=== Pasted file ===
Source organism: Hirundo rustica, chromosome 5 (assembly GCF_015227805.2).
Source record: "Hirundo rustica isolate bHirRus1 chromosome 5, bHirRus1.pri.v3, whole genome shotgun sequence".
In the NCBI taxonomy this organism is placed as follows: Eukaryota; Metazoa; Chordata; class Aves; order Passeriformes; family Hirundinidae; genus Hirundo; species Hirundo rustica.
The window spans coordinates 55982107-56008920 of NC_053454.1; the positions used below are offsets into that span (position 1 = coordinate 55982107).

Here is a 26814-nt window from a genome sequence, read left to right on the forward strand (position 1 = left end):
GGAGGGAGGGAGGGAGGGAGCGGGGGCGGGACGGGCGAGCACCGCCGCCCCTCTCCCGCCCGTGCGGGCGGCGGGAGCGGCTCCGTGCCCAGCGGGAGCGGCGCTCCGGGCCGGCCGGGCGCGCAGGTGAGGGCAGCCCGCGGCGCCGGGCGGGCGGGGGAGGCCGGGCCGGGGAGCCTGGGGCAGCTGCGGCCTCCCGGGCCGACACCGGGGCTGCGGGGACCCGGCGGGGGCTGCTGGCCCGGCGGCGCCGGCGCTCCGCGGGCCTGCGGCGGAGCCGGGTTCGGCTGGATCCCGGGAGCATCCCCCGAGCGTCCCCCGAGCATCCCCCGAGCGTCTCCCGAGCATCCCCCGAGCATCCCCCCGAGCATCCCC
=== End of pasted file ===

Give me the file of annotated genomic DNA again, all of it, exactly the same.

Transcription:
Source organism: Hirundo rustica, chromosome 5 (assembly GCF_015227805.2).
Source record: "Hirundo rustica isolate bHirRus1 chromosome 5, bHirRus1.pri.v3, whole genome shotgun sequence".
In the NCBI taxonomy this organism is placed as follows: Eukaryota; Metazoa; Chordata; class Aves; order Passeriformes; family Hirundinidae; genus Hirundo; species Hirundo rustica.
The window spans coordinates 55982107-56008920 of NC_053454.1; the positions used below are offsets into that span (position 1 = coordinate 55982107).

Here is a 26814-nt window from a genome sequence, read left to right on the forward strand (position 1 = left end):
GGAGGGAGGGAGGGAGGGAGCGGGGGCGGGACGGGCGAGCACCGCCGCCCCTCTCCCGCCCGTGCGGGCGGCGGGAGCGGCTCCGTGCCCAGCGGGAGCGGCGCTCCGGGCCGGCCGGGCGCGCAGGTGAGGGCAGCCCGCGGCGCCGGGCGGGCGGGGGAGGCCGGGCCGGGGAGCCTGGGGCAGCTGCGGCCTCCCGGGCCGACACCGGGGCTGCGGGGACCCGGCGGGGGCTGCTGGCCCGGCGGCGCCGGCGCTCCGCGGGCCTGCGGCGGAGCCGGGTTCGGCTGGATCCCGGGAGCATCCCCCGAGCGTCCCCCGAGCATCCCCCGAGCGTCTCCCGAGCATCCCCCGAGCATCCCCCCGAGCATCCCC